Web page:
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Paulwell just thinking aloud with monopoly stance - JPS head

Published:Friday | February 17, 2012 | 12:00 AM

Arthur Hall, Senior Staff Reporter

Energy Minister Phillip Paulwell's often repeated vow to break up the Jamaica Public Service Company's (JPS) monopoly on the transmission and distribution of electricity has failed to impress officials of the company.

"As it relates to the thought of introducing competition (in transmission and distribution), I believe it is just a thought that the minister is thinking aloud," Dan Theoc, chief financial officer of the JPS, declared yesterday

"The beauty about this is that's not the minister's decision. We have a clear regulatory framework. The JPS has a licence which was extended in August 2011 by the Government of Jamaica regardless of who the minister is," added Theoc.

Addressing issues

He noted that officials of the JPS are scheduled to attend an energy forum with Paulwell and other players in the industry where the issues can be properly addressed.

According to Theoc, the forum will allow the opportunity for clear discussions based on economic analysis and not just pronouncements.

"We are open to having discussions with the Government of Jamaica about what improvements can be made for the people of Jamaica," said Theoc

Paulwell, even while in opposition, has argued that allowing competition in the transmission and distribution of power would lead to lower electricity prices for Jamaicans and has vowed to make the shift in the short term.

Since being appointed energy minister early this year, Paulwell has promised to reduce the price of electricity to between US$0.15 and US$0.18 per megawatt-hour, from the current approximately US$0.40, a fall of between 55 per cent and 62 per cent.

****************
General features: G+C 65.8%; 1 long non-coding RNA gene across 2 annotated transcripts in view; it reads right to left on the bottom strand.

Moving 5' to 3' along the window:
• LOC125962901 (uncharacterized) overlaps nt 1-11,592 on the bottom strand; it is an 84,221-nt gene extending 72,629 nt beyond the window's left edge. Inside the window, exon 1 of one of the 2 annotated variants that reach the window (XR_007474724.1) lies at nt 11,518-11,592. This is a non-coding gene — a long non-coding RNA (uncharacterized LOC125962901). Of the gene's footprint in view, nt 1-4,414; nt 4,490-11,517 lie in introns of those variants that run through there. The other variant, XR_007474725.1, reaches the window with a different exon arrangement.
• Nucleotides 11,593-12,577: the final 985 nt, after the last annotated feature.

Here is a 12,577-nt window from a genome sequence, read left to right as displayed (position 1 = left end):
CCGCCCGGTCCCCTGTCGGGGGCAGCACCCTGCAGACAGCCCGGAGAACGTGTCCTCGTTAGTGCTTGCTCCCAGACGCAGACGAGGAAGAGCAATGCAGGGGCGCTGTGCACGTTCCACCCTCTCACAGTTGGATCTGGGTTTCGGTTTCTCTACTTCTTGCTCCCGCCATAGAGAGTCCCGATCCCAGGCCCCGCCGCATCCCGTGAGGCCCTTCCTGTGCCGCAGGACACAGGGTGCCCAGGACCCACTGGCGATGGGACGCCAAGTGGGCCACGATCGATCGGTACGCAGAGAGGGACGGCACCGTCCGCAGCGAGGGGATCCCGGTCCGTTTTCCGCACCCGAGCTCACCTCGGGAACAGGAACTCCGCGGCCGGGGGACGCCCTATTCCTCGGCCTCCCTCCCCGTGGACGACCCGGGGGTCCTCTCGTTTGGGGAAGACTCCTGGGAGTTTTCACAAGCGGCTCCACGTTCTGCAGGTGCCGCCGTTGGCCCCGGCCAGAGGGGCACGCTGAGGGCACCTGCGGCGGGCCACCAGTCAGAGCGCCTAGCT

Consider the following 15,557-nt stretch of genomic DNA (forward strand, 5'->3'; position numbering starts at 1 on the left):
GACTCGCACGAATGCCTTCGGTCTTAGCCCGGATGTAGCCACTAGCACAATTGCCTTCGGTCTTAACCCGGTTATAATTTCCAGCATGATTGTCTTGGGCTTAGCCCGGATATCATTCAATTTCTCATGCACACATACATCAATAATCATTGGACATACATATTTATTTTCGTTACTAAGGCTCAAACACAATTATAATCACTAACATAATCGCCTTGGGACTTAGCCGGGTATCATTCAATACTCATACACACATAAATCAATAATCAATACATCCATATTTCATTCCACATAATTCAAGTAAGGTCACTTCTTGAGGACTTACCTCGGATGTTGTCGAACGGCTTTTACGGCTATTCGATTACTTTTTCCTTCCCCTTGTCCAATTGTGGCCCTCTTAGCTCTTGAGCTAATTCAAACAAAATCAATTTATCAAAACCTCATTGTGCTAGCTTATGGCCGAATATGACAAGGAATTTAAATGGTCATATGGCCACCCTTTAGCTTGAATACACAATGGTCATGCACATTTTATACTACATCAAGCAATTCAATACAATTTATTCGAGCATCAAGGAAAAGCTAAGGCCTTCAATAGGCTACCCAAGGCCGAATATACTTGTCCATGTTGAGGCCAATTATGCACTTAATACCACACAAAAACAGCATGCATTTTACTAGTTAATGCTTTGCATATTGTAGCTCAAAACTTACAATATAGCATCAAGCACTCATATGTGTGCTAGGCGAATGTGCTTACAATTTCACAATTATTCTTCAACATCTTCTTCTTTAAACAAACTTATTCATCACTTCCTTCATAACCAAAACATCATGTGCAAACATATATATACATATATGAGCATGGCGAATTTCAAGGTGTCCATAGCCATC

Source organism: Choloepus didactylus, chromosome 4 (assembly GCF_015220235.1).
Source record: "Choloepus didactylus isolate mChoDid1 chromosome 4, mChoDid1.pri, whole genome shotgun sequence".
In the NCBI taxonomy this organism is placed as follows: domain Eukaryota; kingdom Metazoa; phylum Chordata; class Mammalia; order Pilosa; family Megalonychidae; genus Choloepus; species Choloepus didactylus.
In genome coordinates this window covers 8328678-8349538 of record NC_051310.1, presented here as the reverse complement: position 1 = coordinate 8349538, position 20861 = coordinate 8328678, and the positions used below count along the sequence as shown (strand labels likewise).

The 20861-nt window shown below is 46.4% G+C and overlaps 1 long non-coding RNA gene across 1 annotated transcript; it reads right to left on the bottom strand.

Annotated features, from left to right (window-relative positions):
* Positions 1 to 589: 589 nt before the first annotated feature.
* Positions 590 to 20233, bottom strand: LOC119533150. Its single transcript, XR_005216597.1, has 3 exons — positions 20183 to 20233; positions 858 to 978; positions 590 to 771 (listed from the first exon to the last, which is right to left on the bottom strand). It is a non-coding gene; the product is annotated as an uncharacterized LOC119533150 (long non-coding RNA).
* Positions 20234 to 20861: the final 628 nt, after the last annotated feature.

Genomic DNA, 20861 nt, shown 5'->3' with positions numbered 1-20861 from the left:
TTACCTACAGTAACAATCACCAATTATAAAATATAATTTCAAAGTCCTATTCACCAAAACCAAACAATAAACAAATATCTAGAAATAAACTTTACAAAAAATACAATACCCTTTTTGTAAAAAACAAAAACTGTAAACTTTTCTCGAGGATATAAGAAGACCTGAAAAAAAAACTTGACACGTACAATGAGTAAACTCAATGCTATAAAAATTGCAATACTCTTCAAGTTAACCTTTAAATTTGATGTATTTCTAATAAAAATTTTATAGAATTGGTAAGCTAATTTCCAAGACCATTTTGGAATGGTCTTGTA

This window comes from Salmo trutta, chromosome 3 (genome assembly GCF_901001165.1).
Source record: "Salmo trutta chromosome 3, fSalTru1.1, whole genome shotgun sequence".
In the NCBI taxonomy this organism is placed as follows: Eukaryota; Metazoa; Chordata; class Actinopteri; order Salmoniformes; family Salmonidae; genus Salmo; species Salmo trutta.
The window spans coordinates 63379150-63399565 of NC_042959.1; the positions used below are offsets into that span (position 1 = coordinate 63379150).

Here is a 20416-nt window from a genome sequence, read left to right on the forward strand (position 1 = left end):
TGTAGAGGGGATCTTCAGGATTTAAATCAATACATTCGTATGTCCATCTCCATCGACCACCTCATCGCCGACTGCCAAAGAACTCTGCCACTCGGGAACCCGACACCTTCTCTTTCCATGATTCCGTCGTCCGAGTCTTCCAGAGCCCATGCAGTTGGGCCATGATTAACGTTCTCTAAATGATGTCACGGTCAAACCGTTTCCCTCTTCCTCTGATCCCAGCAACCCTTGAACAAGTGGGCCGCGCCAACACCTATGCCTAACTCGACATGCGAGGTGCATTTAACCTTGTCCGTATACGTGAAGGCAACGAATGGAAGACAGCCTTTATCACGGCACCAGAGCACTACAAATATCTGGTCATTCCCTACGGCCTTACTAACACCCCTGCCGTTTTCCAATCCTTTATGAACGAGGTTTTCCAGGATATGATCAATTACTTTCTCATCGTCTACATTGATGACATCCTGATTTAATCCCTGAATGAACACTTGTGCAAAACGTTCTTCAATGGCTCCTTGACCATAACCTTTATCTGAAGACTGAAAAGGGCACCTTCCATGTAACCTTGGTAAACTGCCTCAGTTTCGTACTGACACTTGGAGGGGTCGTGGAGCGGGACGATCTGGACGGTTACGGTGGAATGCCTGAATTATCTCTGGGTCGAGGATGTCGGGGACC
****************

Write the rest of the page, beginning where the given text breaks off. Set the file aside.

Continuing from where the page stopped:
According to Paulwell, this can be achieved by a combination of measures, including the breaking up of the JPS monopoly on the transmission and distribution of electricity and the introduction of LNG and coal

Only 20 per cent of cost

But Theoc and other JPS officials told journalists during a media briefing yesterday that the transmission and distribution of electricity makes up only 20 per cent of the cost.

He said any meaningful reduction in what Jamaicans pay for electricity would come with the introduction of a cheaper energy source as the main component.

"Every year the JPS is reducing the cost of energy through the existing regulatory framework ... in real terms, the cost of energy reduce by 2.7 per cent for the non-fuel cost which I have control over," said Theoc.

He told journalists that the Government should decide on a mix of alternative energy sources, including natural gas and coal.

The JPS executive noted that the company has already received regulatory approval for the introduction of a 360-megawatt liquefied natural gas plant and when that comes on stream in 2014, Jamaicans should see a reduction in their electricity bills of between 30 and 40 per cent.